about the file is directly available from the nested resource - and the
getName|Size... methods forward to it.

One improvement might be to extract the getters of SweetendFileResource
into an interface you could as well use Resource.as(Class) instead of
hard-coded casts - Ant 1.8.x only.

Another idea would be to write a ResourceCollection implementation that
tags the scope attribute to any Resource contained.  Something like

    <union id="filelist.classpath">
      <sweetened scope="compile">
        <filelist dir="${lib.dir}">
            <file name="${ant.jar}"/>
        </filelist>
        <filelist dir="${alexandria.dir}">
            <file name="${junit.jar}"/>
        </filelist>
      </sweetened>
      <sweetened scope="runtime">
        <filelist dir="${lib.dir}">
            <file name="svntask.jar"/>
        </filelist>
      </sweetened>
      <sweetened scope="runtime" src="src">
        <filelist dir="${target.dir}">
            <file name="sweetened.jar"/>
        </filelist>
      </sweetened>
    </spath>

Where the sweetened ResourceCollection iterator() would return
SweetenedFileResources for all nested resources.

Inside of your task you'd get something like

    protected List<SweetenedFileResource> getJars(SweetenedScope scope) {
        List<SweetenedFileResource> jars = new ArrayList<SweetenedFileResource>();
        for (Resource r : getSweetenedBits())
        {
            if (r instanceof SweetenedFileResource)
            {
                SweetenedFileResource sfr = (SweetenedFileResource) r;
                SweetenedScope sfrScope = SweetenedScope.safeValueOf(sfr.getScope());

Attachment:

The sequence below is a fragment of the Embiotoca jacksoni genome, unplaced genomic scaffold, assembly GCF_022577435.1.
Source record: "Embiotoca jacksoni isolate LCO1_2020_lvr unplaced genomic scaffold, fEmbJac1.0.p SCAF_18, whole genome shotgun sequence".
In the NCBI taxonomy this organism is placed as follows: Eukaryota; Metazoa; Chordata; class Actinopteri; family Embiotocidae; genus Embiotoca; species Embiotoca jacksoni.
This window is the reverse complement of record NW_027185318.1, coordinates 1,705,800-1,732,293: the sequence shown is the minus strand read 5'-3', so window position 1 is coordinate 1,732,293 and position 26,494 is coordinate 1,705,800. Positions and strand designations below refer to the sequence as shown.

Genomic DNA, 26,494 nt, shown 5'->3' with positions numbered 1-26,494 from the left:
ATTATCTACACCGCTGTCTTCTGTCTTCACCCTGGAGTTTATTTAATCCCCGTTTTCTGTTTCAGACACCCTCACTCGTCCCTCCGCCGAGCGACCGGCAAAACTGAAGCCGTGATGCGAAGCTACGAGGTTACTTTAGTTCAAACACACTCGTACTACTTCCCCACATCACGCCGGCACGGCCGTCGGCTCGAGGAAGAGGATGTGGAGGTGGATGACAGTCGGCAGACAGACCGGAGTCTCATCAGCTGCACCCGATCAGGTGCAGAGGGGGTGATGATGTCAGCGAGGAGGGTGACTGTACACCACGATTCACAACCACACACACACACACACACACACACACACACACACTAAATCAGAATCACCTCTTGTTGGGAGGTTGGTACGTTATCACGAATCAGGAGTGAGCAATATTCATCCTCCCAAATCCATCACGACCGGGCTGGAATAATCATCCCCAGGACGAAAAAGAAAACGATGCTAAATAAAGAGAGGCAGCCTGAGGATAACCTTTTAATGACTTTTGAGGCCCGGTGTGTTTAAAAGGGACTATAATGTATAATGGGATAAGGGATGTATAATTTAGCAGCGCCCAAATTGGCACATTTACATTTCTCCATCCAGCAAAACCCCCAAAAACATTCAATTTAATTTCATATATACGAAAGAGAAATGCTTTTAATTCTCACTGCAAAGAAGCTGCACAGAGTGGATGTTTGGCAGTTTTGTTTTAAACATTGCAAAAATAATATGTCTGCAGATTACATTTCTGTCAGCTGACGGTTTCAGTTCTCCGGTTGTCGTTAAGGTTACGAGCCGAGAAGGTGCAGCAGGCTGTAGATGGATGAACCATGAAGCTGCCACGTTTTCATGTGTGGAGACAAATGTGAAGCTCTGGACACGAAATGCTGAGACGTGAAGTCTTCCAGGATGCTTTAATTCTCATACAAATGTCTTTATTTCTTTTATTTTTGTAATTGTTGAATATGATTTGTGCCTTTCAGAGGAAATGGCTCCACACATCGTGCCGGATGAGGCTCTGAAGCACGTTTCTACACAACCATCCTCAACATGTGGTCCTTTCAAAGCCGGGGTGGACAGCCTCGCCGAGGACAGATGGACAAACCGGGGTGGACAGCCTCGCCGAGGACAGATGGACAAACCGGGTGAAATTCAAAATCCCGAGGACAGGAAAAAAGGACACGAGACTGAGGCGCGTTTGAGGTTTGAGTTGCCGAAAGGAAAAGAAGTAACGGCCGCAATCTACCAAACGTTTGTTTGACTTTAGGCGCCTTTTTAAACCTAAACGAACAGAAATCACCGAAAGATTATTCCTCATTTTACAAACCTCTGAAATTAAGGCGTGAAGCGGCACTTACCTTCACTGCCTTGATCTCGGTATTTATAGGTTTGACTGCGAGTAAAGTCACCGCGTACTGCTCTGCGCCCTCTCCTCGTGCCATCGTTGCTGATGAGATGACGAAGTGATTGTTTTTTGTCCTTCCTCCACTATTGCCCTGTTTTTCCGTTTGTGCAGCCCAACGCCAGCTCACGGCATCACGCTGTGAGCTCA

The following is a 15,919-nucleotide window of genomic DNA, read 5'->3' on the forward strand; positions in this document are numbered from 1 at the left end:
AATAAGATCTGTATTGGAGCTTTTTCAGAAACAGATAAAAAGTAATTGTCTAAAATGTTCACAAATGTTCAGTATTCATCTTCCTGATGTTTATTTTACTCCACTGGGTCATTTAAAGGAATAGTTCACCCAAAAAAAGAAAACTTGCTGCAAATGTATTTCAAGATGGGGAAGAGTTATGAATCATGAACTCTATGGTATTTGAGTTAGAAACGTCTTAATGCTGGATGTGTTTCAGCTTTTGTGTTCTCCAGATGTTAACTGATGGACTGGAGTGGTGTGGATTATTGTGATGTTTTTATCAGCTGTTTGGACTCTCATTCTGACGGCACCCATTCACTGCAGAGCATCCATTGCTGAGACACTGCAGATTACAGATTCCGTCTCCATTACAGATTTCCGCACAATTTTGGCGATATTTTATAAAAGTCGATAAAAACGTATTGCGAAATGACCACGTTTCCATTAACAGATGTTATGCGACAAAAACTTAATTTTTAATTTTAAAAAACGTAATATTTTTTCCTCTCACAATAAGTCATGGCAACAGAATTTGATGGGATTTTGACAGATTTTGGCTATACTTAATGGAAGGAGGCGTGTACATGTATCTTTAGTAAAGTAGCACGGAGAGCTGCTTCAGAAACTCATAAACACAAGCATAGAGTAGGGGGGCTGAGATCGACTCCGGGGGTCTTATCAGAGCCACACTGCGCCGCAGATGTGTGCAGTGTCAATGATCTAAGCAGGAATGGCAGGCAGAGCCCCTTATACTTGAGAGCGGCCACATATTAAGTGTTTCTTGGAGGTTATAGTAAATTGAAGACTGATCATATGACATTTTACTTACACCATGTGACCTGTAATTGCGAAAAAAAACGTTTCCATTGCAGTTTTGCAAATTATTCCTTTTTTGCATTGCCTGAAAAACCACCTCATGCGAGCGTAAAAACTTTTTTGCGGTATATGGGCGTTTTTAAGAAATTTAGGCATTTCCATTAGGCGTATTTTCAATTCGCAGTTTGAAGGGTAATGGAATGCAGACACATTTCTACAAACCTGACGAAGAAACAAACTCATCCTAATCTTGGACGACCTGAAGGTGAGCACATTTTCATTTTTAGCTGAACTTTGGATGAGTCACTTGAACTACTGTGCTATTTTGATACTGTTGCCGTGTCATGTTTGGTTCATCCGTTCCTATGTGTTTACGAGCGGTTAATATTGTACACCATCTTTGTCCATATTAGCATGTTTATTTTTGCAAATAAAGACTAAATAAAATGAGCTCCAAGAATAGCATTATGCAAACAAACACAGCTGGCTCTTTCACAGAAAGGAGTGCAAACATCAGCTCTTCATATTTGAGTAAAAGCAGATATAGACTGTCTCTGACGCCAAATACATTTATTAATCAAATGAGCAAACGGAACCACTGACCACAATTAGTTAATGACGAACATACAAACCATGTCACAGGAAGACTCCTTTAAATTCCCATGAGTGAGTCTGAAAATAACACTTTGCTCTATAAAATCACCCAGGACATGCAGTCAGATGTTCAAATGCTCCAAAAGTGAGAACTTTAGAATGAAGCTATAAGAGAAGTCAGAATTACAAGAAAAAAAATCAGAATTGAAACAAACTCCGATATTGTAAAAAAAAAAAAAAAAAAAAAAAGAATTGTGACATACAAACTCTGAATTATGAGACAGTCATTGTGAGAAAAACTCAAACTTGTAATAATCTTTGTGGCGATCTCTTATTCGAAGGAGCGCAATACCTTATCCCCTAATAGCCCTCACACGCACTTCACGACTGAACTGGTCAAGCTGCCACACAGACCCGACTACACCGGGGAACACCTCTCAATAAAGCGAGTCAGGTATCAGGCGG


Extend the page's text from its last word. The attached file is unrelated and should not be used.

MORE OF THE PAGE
if (sfrScope != null && (sfrScope == scope || sfrScope == SweetenedScope.ALL))
                    jars.add(sfr);
            }
        }
        return jars;
    }

where I assume that getSweetenedBits returns a Union of all resource
collections rather than a list of Paths.  I'm not using the
interface/as() combination in order to make it possible to stick to Ant
1.7.1 (if you add ResourceDecorator to your own code base).

> Basically, all I want to do is be able to add a couple attributes to a
> <file> element and then get access to those attributes in my Task. I
> also want the container for those <file> elements to be able to be
> passed as a refid into a <classpath>.

What I described above should allow you to do just that.

You can also look at MappedResource and MappedResourceCollection in Ant
(1.8.x only) which adds a <mapper> to arbitrary resource(collection)s
and maps the name of the resource without changing any other attributes
as a similar example.

> All in all, I think I'm onto some new ant functionality here that is
> really useful.

The building blocks are all there inside of Ant (the ResourceDecorator).

> At this point, my head is spinning from all the layers of abstraction
> in ant.

It is a code base that has grown organically and that believes in
backwards compatibility almost dogmatically.

In your case things get worse since you come look into it with your
knowledge of a pre-ResourceCollection-era of Ant.  If you start out with
the concepts of Resource and ResourceCollection and completely do away
with Path and FileList things become more easy to follow.

Stefan